HESAL's History : Over 50 Years of Graduate Education
The Higher Education and Student Affairs Leadership program at UNC officially debuted during the 1964-1965 school year as the College Student Personnel Work (CSPW) program. The CSPW Ph.D. was one of two new Ph.D. programs at UNC. Prior to this, there existed a minor in Higher Education as part of the Ed.D. program. In 1971, a Masters of Arts Degree with an emphasis in Higher Education Administration was added. The Department of College Student Personnel Work changed its name to become the Department of College Student Personnel Administration (CSPA) to better reflect the changing nature of the field. In 1995, the CSPA Program was moved to the Division of Education Leadership and Policy Studies alongside the Educational Leadership Program and ultimately in 2001, changed from College Student Personnel Administration to Higher Education and Student Affairs Leadership and the current curriculum for the Master of Arts in Higher Education and Student Affairs Leadership was approved in Spring 2011.
In 1889, Governor Cooper signed a bill establishing the Colorado State Normal School. In 1911, the school's name was changed to Colorado State Teachers College to reflect the change of curriculum from a two-year teaching certification program to four-year bachelor degree program for teachers. The name of the school changed again in 1935, becoming Colorado State College. During this time Colorado State College’s Division of Education offered an Ed.D. with a minor concentration area in Higher Education. Between 1929 and 1941, Colorado State College awarded 32 Ph.D.’s, with at least eight of those having a portion of their fieldwork completed in higher education.
Expanding to Focus on College Student Personnel Graduate Education
On November 29, 1962, the Dean of Students, Dr. Jack Shaw, presented a proposal to the Graduate Council for a Ph.D. degree in Student Personnel Work in Higher Education for their review and approval. After some debate and revision by both the Graduate Council and the faculty, the College Student Personnel Work major leading to the Ph.D. degree was approved on April 3, 1963. The Doctor of Philosophy Degree debuted officially in the 1964-1965 Colorado State College General Catalog Bulletin. The two new Ph.D. degree options that were offered at Colorado State College were the College Student Personnel Work which was designed to prepare candidates for college environments, and the Ph.D. in Educational Measurements and Research to prepare candidates for college teaching assignments and/or researchers for curricular areas.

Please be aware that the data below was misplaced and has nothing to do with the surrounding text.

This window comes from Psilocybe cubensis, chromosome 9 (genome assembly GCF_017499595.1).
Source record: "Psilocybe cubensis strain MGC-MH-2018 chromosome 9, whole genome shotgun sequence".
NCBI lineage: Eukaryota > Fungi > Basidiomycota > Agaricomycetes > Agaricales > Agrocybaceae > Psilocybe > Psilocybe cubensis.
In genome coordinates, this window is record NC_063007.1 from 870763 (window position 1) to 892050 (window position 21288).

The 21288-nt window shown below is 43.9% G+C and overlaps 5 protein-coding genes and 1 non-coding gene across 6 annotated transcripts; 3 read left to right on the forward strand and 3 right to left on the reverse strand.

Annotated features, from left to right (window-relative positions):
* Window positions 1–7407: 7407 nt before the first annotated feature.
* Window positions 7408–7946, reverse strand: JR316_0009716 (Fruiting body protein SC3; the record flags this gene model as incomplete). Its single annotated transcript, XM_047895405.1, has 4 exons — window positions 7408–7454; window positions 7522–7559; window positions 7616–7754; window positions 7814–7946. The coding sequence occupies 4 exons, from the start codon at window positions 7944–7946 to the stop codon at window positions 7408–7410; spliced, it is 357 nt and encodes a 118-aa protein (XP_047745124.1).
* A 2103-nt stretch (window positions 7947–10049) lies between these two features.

The inaugural faculty included Dr. June Stuckey (Director), Dr. Jack Shaw, Dr. Ted Oppelt, Harry Collins, Dr. Ken Hogan, Dr. Frank Lakin, Dr. Ted Nelson, Dr. Claire Quinlan, Dr. Gerald Tanner. The “founding faculty” of the HESAL program were also UNC (then CSC) student affairs and higher education administrators. At the time, there were no full time faculty members but rather individuals had time split between the academic program and administration or were full time administrators who taught additionally. Through the 1950-60s, President Robert “Bill” Ross (1947-1964) was known for hiring former student body presidents into student affairs administrative positions as was the case with some of the early CSPW faculty. Since the founding of the program, the faculty have strived to create a collaborative and supportive environment that nurtures students to graduation rather than a program that emphasizes competition.
Fine-Tuning College Student Personnel Graduate Education